Armored vehicles rolled up to an Oakland home in the dead of night, Monday, and equally armored sheriffs deputies — appearing for all the world like a paramilitary force — acquired their target.
Dominique Walker, a community organizer, and two other founding members of advocacy group Moms 4 Housing captured the Bay Area’s collective imagination for weeks as the formerly homeless women occupied a corporate-bought home in Oakland, brandishing civil disobedience to push for the simplest of needs: a roof.
But in the Bay Area’s tight housing market, seeing families pushed from their homes is all too common. Some who stood shoulder to shoulder to defend the Moms 4 Housing that night had fought battles of their own with less media attention.
Only two days before, two women among those standing defiantly in Oakland saw their belongings carted out from their Bayview home by movers, ultimately headed to the dump. Only two days before, Juana and Reina Tello saw the end of a seven-year saga that in many ways mirrored the plight of the Moms 4 Housing.
Only two days before, standing outside 1778 Newcomb Ave., the Tellos may have finally said goodbye to their years-long home, for good.
Just like the Moms 4 Housing, they resisted.
Roots in activism
Juana Ines Tello and Jesse E. Tello were joined in more than just marriage, they were joined in activism.
They were long-time members of the Mission Coalition Organization, which fought for the Mission and Latinos to have a say in City Hall’s priorities for the future. And since the 1970s, the Tellos had volunteered at various homeless kitchens and shelters, like St. Anthony Dining Room, and also Martin de Porres House of Hospitality, which is nestled into the bottom of Potrero Hill.
That commitment to giving caught the eye of Safeway managers — the grocery store is across the street from Martin de Porres — and eventually led to jobs for both elder Tellos, where they began union organizing.
The couple’s daughters, Juana and Reina Tello, who are now 33 and 37, respectively, had the seed of outreach and activism planted in their hearts early on. That seed swelled, and grew.
San Francisco natives who attended Lowell High School and Thurgood Marshall, respectively, Juana and Reina each eventually joined PODER, a Mission-based advocacy organization that has defended its community since 1991. Juana later joined San Francisco State University, where she’s a lecturer in the health department.
The pair have collectively attended most notable civic actions of their adult lives. The Monster in the Mission, high-profile evictions, you name a collective action, and the younger Tellos were there.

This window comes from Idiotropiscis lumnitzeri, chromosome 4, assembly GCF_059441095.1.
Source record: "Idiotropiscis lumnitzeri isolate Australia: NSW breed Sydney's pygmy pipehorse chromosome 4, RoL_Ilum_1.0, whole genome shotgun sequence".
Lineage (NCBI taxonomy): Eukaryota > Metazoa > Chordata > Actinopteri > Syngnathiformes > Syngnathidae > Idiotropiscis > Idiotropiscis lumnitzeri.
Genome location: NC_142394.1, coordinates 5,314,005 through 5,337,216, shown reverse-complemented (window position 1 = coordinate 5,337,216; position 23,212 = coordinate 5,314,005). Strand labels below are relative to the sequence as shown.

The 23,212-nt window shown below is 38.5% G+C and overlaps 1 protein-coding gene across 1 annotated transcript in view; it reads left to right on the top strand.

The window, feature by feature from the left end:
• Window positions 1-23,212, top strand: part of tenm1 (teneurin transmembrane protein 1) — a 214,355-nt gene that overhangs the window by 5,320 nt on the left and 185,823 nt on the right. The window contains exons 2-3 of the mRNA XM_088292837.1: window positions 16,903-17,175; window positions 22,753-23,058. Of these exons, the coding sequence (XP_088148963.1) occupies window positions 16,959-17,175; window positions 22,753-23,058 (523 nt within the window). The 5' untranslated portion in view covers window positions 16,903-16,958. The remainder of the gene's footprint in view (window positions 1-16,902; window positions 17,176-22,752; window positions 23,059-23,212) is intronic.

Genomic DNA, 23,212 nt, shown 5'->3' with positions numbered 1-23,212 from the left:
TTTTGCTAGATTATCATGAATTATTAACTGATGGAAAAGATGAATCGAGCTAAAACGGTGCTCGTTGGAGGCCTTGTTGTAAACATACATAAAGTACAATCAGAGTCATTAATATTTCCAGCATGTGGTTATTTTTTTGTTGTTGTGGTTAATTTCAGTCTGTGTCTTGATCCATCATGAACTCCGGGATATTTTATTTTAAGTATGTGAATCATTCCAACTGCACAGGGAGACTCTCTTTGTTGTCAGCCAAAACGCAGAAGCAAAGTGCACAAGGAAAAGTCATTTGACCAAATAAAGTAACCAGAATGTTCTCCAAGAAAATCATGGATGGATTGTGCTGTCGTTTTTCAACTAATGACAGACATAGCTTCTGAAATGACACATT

Soon they’d use those skills to defend their own home.
Like hundreds of thousands of other Americans, the Tello family bought a home in the late 1990s with a shaky loan. When the financial crisis of 2008 hit, many of those subprime loans were revealed to be scams, not worth the paper they were written on.
In California alone, nearly 1.5 million default notices were sent out from late 2007 through the end of 2011, according to a report from the Center for Responsible Lending. That’s a key step in home foreclosure.
The Tello family was among those foreclosures. They still haven’t recovered.
Echoes of Moms 4 Housing
Juana and Reina told me this story as we walked around their neighborhood. While it’s undoubtedly a target for gentrifying forces, some elements of the old neighborhood still lingered.
On my way, I walked by Oakdale Avenue where a homey was selling some totally genuine (I swear!) 49ers swag — the uniform of any discerning San Francisco native. The Tellos old home is also a beeline from City College of San Francisco’s Evans Campus, where Bayview residents learn real-world workforce training every day.
“So many people on our block have also been forced out,” Juana told me Friday.
We met there at 1778 Newcomb Ave., in front of their baby blue home. Where once people laughed and barbecued on the sidewalk, there were now “No Trespassing” notices taped to the door.
Some years back, Jesse, their father, was injured at work and fell behind on his loan payments. The Tellos tried to renegotiate with their bank to no success. Aurora Loan Services sold the house to Fannie Mae.
They didn’t face immediate eviction, however. Instead, they organized.
“Had it not been for people all over the city, we would’ve been evicted much sooner,” Juana said.
They held rallies. Neighbors — San Franciscans — blocked the sheriff’s deputies with their bodies.